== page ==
Paging Dr. Wood

Last week, I was fortunate enough to attend a Q&A session with Dr. Robert Wood, director of Pediatric Allergy and Immunology at the Johns Hopkins Children’s Center. Dr. Wood is a leader in the fight against food allergy. He treats some 4000 patients in his practice, heads up a research team dedicated to finding a treatment and cure for food allergies and suffers from a peanut allergy himself.

Dr. Wood knows food allergies.

Dr. Wood answering questions. (photo taken by my cell phone)

At the Q&A, Dr. Wood shared updates on the research his team has been doing and answered questions from many of the 50 or more parents who were in attendance. I learned a lot from the Q&A. Here are a few things I found interesting (and a little disheartening):

  • Boys are twice as likely to develop food allergies as girls.
  • Siblings have an increased chance of developing food allergies, although other factors come into play. (fingers crossed for a girl if we have another child)
  • Food allergies peak between the ages of 1 and 3 whereas environmental allergies peak around ages 5 and 6.
  • Children with food allergies are at increased risk of developing Asthma, which rears its ugly head between the ages of 2 and 3. (we’re in that window)
  • An eczema outbreak can increase a RAST score, the measurement of the severity of the food allergy as determined by a blood test.
  • In Dr. Wood’s opinion, blood tests are a better marker of food allergies than the skin scratch test but it also varies by lab.
  • Milk allergies have worsened. The stats for children who outgrow a milk allergy have changed from 80% by age 5 to 50% by age 12. (not encouraging for baby boy)
  • Milk and eggs lose their potency when heated, which is why some children with those allergies can tolerate baked goods. (maybe he can eat cake one day)
  • Peanuts become more potent when heated.
  • While 90% of peanut oil is safe to consume, peanut oil is the third most likely cause of an allergic reaction. Best to just avoid it.
  • Pregnant women and nursing mothers should avoid peanuts. It’s not necessary to avoid the other allergens unless the child is reacting to that food.
  • Chick peas are related to peanuts. (maybe that’s why the toddler broke out when eating hummus)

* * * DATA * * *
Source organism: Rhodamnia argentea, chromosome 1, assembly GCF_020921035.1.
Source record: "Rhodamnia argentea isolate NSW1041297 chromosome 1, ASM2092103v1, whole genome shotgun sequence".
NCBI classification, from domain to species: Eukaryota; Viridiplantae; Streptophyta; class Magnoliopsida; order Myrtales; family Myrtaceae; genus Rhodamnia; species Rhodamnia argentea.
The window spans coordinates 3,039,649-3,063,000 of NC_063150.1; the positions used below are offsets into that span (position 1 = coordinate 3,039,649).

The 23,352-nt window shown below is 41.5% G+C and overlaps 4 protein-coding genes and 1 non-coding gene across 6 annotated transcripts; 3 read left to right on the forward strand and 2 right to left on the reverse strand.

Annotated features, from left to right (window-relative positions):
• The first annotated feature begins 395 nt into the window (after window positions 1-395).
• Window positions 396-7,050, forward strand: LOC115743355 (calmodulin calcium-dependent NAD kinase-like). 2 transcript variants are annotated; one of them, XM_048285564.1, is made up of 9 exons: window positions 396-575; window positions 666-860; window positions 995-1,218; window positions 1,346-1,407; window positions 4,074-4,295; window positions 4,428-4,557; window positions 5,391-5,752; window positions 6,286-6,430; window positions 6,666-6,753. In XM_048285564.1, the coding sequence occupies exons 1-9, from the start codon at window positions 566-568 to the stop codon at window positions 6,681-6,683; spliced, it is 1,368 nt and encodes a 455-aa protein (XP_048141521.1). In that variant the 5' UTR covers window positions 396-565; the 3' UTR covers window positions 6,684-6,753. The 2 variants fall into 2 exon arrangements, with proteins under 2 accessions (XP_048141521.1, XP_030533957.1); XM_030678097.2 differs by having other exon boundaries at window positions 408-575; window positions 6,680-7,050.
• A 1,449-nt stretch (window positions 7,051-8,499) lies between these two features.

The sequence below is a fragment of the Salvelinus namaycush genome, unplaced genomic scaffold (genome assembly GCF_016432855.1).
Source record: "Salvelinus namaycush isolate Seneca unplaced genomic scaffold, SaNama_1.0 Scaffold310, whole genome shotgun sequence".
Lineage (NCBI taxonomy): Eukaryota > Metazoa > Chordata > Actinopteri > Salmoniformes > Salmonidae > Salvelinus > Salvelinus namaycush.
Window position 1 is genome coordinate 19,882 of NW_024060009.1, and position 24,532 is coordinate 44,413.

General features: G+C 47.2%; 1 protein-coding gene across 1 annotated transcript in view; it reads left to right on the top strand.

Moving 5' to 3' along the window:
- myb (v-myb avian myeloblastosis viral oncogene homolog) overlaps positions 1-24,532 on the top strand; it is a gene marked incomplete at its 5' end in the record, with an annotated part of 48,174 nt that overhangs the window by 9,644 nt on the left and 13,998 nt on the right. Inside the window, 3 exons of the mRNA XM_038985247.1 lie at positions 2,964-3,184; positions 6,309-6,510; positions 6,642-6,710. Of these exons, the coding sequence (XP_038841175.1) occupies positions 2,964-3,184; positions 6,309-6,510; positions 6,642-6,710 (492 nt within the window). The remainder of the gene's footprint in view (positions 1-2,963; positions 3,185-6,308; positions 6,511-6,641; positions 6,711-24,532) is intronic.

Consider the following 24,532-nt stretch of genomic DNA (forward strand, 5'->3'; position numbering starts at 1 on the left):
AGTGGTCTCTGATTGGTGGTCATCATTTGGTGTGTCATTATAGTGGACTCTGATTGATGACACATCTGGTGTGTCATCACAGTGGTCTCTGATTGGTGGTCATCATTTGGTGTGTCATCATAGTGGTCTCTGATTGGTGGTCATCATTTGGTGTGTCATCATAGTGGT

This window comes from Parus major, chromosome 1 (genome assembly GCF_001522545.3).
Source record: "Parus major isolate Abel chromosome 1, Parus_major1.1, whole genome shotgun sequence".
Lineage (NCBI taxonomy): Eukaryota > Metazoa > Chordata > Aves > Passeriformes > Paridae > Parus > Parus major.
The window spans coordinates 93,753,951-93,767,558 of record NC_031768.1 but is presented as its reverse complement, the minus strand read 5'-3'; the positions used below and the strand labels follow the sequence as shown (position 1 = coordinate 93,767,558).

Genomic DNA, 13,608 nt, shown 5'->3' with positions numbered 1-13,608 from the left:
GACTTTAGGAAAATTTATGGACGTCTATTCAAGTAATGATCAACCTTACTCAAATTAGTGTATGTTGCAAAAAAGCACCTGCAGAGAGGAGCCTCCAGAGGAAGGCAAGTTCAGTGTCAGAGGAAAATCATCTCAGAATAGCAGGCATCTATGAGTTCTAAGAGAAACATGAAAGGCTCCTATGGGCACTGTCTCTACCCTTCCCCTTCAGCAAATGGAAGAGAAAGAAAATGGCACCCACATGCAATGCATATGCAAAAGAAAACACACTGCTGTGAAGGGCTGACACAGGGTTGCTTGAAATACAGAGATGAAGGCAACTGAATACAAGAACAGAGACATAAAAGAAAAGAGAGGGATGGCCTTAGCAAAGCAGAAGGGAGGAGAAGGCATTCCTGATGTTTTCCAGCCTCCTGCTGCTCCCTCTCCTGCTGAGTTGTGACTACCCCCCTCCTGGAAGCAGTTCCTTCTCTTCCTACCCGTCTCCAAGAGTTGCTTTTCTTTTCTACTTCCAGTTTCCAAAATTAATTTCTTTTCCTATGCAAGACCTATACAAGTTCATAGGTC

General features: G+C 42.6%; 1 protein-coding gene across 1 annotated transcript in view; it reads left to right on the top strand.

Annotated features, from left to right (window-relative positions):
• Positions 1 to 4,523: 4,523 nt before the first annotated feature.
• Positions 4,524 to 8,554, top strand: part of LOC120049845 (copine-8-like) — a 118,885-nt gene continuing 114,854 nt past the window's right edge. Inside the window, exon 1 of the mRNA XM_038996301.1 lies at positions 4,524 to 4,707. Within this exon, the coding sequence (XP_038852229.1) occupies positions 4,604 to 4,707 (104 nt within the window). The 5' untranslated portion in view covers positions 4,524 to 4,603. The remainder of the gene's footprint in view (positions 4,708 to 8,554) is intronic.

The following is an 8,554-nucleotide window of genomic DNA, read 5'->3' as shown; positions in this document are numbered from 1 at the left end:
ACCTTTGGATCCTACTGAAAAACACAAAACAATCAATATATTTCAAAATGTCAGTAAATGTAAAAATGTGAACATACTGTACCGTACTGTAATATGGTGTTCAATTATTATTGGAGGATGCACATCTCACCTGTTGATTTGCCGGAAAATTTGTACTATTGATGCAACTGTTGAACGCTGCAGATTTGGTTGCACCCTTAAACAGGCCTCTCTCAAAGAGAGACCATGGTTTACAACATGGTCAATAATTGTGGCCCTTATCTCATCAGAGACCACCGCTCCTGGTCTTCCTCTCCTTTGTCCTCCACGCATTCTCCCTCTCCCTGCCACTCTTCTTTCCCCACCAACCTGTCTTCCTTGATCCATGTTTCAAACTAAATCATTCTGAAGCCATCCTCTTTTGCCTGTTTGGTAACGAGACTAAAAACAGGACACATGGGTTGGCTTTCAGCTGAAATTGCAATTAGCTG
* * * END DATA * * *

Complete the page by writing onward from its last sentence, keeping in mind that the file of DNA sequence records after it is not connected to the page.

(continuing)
• Researchers are trying to determine why food allergies have increased. Some theories include Vitamin D deficiency and increased exposure to follates. (damn those prenatal vitamins)

Disclaimer: I am by no means a medical expert. I’m just a mother to a toddler with food allergies. These are the notes I took while listening to a medical expert. You might want to (and probably should) do your own research to verify this information as it pertains to you.

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  1. Hi – Glad I found your blog. Great notes here, they are very consistent with the facts I remember hearing from him in the Spring in McLean, VA. We’ve met with Dr. Wood for my daughter and he was very helpful, although we were not able to expand her diet any further.

    Maria Hardy
    Loudoun Allergy Network

    • I’m glad you found me, too, so I can check out your site (I’m not too far from Loudoun County). Always great to connect with other food allergy parents. Thanks for commenting!

  2. Thanks for the post. My son has food allergies. He’s 6. I’m back in school so that I can one day study food allergies and try and figure it all out. John’s Hopkins is one of the schools I’m looking at for grad school.

    Have a great day,

    • Good luck with school! I hear great things about Johns Hopkins. I’d love to go back and learn more about nutrition. Thanks for commenting!

  3. Great post! That is so cool that you got to hear him speak. And I am blown away by the peanut oil comment. I’ve read so much saying that peanut oil is ‘safe’ (we still avoid – why take a chance?) but now I’m happy we’ve stuck to our guns.

    and prenatal vitamins?!? i was taking the super mega folic acid pills! ah, crud.

    • I agree. Better safe than sorry. The folate idea is just a theory at this point but an interesting one. As with many things, you have to weigh the good (avoiding birth defects) with the bad (possible food allergies). Thanks for commenting!

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